Hello from Elizabeth Ashley

Elizabeth Ashley is the UK Director of the National Association of Holistic Aromatherapists, and an overseas speaker for the International Federation of Aromatherapists. Author of the Secret Healer series of aromatherapy manuals, she is mother to three children, a stroppy Staffordshire Bull Terrier and several shoals of tropical fish. She lives in Ludlow, Shropshire where she writes in a pretty blue and green shed.

Elizabeth is one of the world’s leading essential oil researchers, and the author of 20 essential oils manuals including her Amazon category number one best selling work “Cannabis Medicine”.

Unlike other authorities, she takes the knowledge of the plant right back to its earliest historical origins and then traces it through to the most contemporary research in the clinical labs.

Her mind-body-spirit medicine elucidates how disease emanates from our feelings and emotional responses to life and how an essential oil can liberate us from their bondage. Her engaging writing is full of personality and giggles and she draws from her experiences of messing with bottles of oil in The Secret Healer’s Shed whilst juggling the joys of motherhood of three children, writing for four magazines and her marriage to her most beloved husband, The Strong Silent One.

In the last 10 years, the number of people being diagnosed with diabetes has doubled (1). Every year, 160,000 people die from heart and circulatory disease (2). One in seven couples now experiences difficulties conceiving (3). It looks as if poor health is on the increase. Many people surmise diet probably underlies the cause, but scientists now suspect a specific, newly discovered physiological system might hold the key.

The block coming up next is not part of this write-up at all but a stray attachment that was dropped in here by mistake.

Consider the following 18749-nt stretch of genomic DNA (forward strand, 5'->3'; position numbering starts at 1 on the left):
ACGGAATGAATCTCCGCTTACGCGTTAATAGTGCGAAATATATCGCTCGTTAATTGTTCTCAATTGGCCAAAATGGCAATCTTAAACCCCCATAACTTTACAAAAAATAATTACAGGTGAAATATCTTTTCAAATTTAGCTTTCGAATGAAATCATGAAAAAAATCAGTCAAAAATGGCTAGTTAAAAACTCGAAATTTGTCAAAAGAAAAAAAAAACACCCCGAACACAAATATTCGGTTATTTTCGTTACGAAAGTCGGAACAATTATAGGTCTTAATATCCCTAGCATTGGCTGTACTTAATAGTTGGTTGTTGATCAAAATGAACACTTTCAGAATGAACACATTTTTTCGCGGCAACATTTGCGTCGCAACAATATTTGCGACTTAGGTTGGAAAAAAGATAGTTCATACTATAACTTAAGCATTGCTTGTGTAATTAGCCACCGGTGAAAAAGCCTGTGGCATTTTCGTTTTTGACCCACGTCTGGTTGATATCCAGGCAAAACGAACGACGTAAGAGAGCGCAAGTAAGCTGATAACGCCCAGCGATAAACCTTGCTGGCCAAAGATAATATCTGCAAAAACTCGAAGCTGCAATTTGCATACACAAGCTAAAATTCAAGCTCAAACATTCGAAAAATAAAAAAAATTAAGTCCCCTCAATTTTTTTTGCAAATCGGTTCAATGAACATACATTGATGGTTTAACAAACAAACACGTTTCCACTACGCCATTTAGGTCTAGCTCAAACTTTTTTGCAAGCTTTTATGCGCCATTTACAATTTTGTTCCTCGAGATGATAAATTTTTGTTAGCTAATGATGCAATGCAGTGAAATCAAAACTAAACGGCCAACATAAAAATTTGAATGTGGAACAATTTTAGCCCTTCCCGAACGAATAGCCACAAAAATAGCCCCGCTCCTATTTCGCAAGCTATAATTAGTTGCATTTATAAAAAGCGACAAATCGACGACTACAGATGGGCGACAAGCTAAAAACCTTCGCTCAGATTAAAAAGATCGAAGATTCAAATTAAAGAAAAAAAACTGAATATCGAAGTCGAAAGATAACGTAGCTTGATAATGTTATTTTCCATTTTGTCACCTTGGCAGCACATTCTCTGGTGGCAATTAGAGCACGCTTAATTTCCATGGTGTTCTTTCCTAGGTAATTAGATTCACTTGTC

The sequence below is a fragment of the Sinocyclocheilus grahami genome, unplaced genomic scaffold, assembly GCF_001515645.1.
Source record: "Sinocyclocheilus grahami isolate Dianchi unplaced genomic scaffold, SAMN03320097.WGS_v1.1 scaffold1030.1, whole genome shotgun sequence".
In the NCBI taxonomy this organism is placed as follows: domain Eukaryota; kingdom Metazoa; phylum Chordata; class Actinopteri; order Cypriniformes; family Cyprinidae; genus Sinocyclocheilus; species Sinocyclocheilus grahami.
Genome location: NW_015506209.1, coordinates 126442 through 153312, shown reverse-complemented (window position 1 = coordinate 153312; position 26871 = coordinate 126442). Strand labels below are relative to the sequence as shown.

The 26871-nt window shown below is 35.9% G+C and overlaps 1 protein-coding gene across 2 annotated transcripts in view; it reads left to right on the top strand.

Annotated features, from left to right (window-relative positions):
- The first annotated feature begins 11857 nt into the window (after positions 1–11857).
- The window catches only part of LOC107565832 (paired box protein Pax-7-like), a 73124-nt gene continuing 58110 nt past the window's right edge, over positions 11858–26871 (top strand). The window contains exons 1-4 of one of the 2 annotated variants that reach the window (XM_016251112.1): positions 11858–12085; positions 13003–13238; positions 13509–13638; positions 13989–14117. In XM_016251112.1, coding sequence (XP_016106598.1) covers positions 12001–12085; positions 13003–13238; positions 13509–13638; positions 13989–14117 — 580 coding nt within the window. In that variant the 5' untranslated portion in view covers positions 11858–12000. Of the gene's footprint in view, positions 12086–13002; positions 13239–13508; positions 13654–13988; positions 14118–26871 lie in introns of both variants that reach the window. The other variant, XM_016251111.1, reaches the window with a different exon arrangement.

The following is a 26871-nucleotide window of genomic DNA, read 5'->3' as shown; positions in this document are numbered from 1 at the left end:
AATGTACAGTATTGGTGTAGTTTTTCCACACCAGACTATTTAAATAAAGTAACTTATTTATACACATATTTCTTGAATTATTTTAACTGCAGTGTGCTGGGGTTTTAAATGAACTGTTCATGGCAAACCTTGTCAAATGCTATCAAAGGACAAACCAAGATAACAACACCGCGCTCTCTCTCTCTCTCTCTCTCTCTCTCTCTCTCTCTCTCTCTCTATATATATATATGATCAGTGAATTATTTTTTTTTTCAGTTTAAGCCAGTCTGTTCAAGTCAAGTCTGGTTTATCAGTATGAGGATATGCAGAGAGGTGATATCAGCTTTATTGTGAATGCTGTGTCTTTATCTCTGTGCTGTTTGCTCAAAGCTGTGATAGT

The endocannabinoid system constitutes a complex signalling mechanism, working as the volume control for hormones, neurotransmitters and key enzymes in the body. Fundamentally, its role is to transmit information as to whether too much of a chemical is being secreted, or too little. Maintaining homeostasis, the endocannabinoid system is a delicate and little understood network of two different types of receptors (although it is suspected there may also be three other types too) spread throughout the body and brain. Dysfunction leads to disease, insulin is not processed correctly, cortisol perpetually attacks the heart and oestrogen, progesterone or testosterone fail to work in their correct balances. Mood disorders rear their ugly heads, personality disorders pull sufferers into their darkness; health and happiness slip away. 

The two receptors, cannabinoid receptor 1 (CB1) and cannabinoid receptor 2 (CB2), named after the cannabis plant that co-incidentally locks to and balances them, are expressed on the boutons of nerves and on the jelly like brain tissue, glia. 

CB1

CB1 receptors are found predominately in the brain (4) and in lesser numbers in the periphery. Found abundantly in the cerebellum, cortex, amygdala, hippocampus, and the outflow tracts of the basal ganglia, they control:

• Memory

• Emotion

• Cognition

• Motor function

• Pain

• Itchiness

• Muscle tone

CB2

CB2 receptors are found in the periphery, predominately on tissues connected to blood or immunity (5). We find them on:

• Lymph nodes

• Bone Marrow

• Tonsils

• White blood cells

• Splenic tissue